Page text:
"We Have a Right to Exist," declares the slogan, under a picture of a young white man and woman, on posters found last week on university campuses in New Brunswick, Canada. 

The posters—decried as white supremacist hate speech by college authorities—were found on the University of New Brunswick campus in Fredericton, only days after "alt-right" activists defaced a First Nations welcome sign at the nearby St. Thomas University.

"There was hurt and anger and sadness and even disbelief that something like this could've taken place here at [STU,]" Mandy Richard, an indigenous student there, told CBC. "It took me a little bit to be able to digest this and process it, because of how horrific and hateful this act was."

The incident was not isolated, coming amid a spike in far-right activism in Canada that may surprise those who regard the country as a bastion of liberal tolerance amid growing support for right-wing populist movements around the world.

In recent months, posters and flyers with alt-right slogans have been posted on Canadian campuses, including those of McGill, the University of Toronto, the University of Alberta and McMaster University.

They mirror campaigns launched by alt-right groups on college campuses in the U.S., which have sought to exploit controversies over freedom of speech, immigration and Islam. The University of California, Berkeley, has emerged as a flash point, with alt-right and left-wing groups engaging in violent clashes on the campus in April.

Alt-right groups in both countries portray white people and Western civilization as being under threat and call for radical action in response.

"To think the current populist wave has permanently missed Canada is to ignore the obvious," wrote journalist and human rights advocate Steven Zhou following President Donald Trump’s inauguration in January. University campuses, he said, are a natural target for alt-right groups.

"Universities are, to an extent, a microcosm of the wider society. They're supposed to encourage the free exchange of ideas—a principle that can be exploited to facilitate movements that center on hard-core populist ideas such as, say, regaining lost Canadian values in the age of immigration and refugees," he wrote.

At the forefront of the campus postering campaign is Generation Identity, a far-right youth group that has its roots in Europe, where members have engaged in high-profile anti-Islam stunts. The group claims not to be racist and says it stands for the preservation of traditional Western values, but members have been described as an "extreme, radical and racist minority" by German Justice Minister Heiko Maas.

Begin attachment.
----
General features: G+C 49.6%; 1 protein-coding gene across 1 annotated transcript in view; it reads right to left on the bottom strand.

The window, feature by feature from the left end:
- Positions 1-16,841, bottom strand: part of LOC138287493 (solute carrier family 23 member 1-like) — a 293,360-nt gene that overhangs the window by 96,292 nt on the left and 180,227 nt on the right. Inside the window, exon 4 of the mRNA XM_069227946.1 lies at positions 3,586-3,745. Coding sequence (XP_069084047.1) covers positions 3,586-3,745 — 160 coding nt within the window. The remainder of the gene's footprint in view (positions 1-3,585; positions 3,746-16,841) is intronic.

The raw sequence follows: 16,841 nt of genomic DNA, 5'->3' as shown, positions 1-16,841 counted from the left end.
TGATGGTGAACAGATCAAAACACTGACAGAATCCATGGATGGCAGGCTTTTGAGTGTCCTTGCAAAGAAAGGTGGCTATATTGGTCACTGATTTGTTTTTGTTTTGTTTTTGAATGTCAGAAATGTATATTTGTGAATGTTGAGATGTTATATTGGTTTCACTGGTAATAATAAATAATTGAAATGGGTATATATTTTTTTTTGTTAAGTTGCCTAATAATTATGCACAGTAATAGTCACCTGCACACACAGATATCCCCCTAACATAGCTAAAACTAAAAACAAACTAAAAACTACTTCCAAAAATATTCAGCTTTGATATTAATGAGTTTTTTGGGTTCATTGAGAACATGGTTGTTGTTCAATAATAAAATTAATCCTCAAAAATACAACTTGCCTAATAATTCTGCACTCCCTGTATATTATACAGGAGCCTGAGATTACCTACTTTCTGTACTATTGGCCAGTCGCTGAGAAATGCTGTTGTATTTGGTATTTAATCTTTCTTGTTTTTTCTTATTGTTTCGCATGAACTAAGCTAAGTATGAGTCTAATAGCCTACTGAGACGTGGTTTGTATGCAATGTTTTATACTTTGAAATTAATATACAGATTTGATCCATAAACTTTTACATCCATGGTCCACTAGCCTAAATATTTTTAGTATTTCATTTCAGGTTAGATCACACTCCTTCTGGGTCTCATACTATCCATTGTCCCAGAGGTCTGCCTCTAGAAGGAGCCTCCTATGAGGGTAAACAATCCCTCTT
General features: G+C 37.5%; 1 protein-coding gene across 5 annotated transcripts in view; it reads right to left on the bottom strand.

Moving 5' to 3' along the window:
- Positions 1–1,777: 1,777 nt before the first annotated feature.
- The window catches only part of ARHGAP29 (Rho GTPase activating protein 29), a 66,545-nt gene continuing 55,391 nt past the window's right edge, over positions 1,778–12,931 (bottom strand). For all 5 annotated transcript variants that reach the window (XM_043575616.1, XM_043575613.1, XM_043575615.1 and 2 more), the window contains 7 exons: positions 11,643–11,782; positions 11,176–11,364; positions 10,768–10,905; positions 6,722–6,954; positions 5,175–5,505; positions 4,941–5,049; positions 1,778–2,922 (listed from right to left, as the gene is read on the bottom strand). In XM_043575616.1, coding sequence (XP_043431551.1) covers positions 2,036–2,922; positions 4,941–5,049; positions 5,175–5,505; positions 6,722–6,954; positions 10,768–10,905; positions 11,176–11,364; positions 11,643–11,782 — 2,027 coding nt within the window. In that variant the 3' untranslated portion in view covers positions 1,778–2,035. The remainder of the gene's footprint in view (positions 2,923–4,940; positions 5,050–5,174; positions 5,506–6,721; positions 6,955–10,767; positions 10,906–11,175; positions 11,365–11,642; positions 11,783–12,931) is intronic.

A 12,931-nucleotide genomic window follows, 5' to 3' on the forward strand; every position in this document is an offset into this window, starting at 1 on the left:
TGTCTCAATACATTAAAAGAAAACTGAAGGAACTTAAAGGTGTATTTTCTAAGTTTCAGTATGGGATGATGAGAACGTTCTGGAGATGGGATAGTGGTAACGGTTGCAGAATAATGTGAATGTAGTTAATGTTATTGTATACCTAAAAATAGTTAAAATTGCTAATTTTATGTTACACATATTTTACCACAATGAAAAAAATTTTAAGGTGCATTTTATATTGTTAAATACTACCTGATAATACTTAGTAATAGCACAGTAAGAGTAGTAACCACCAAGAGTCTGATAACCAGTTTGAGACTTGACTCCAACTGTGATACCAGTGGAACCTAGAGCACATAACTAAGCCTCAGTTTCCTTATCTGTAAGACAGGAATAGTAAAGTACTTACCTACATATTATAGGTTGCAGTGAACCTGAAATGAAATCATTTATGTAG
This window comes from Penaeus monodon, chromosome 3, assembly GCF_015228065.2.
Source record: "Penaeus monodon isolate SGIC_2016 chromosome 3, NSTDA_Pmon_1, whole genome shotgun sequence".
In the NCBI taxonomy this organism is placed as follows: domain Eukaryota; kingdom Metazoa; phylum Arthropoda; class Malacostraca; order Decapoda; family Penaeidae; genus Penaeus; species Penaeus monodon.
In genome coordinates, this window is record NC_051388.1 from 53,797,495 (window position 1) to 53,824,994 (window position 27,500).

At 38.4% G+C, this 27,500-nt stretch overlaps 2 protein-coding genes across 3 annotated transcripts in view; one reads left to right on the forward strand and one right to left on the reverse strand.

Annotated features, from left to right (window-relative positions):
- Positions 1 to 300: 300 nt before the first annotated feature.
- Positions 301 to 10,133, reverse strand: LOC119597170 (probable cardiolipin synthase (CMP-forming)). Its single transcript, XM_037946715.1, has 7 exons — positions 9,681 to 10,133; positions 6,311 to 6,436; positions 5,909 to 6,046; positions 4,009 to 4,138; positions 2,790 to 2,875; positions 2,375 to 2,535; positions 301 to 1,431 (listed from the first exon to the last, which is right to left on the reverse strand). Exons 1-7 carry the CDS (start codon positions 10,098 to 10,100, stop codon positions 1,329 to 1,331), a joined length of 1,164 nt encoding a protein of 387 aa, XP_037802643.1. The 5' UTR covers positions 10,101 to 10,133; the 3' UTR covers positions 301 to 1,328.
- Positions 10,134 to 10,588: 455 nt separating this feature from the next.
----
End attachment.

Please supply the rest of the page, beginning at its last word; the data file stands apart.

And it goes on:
In recent years, "identitarian" groups have spread to North America, and posters and promotional pamphlets from the group have appeared on campuses across five provinces in Canada, Vice reported in September.

"We believe in ethno states, countries for our people, our right to be proud and preserve our culture and our traditions," the group's leader in Canada, who gave his name only as Tyler, told Vice. He said Generation Identity's goal is to rally youths who share its values to undo the "harm" caused by pro-immigration baby boomers.

Generation Identity is not the only far-right group active on Canadian campuses. In Quebec City in September, as students prepared for a new semester, ultra-nationalist group Atalante's posters were spotted at Laval University and a nearby vocational college, according to local media reports.

Far-right activism is not confined to college campuses. On August 20, anti-Islam group Le Meute rallied in Quebec City, protesting against federal and provincial immigration policies following a surge in the number of refugees entering Canada illegally, many fleeing deportation under the Donald Trump administration. 

The previous month, on Canada's National Day, members of "male chauvinist" fraternity the Proud Boys, which was started by Vice co-founder Gavin McInnes, confronted demonstrators at a ceremony in Halifax in memory of indigenous people killed by British colonial forces.

University authorities and student unions have removed alt-right posters and condemned the groups that spread them.

Some experts have warned that the spread of far-right ideology can have violent consequences authorities are doing little to counter.

In January, Alexandre Bissonnette killed six people in an attack on a mosque in Quebec City. Bissonnette had reportedly expressed alt-right views and admiration for National Front leader Marine Le Pen in France, as well as Trump.

"The data suggests that right-wing extremism is certainly on par if not exceeding the threat from Islamic terrorism cropping up within Canada itself," James Ellis, a Vancouver, British Columbia-based terrorism scholar affiliated with the Canadian Network for Research on Terrorism, Security and Society, told CBC in August.

Canadian security services argue that far-right groups are too fractured and disorganized to mount a serious threat. Others have warned of the capacity of far-right propaganda to erode adherence to long-standing Canadian values of tolerance and diversity if it is allowed to go unchallenged.

"University administrations and student unions have condemned the dissemination of this kind of propaganda, but it will likely take more than tweets and press releases to stem the growth of such messaging on campuses," wrote Zhou.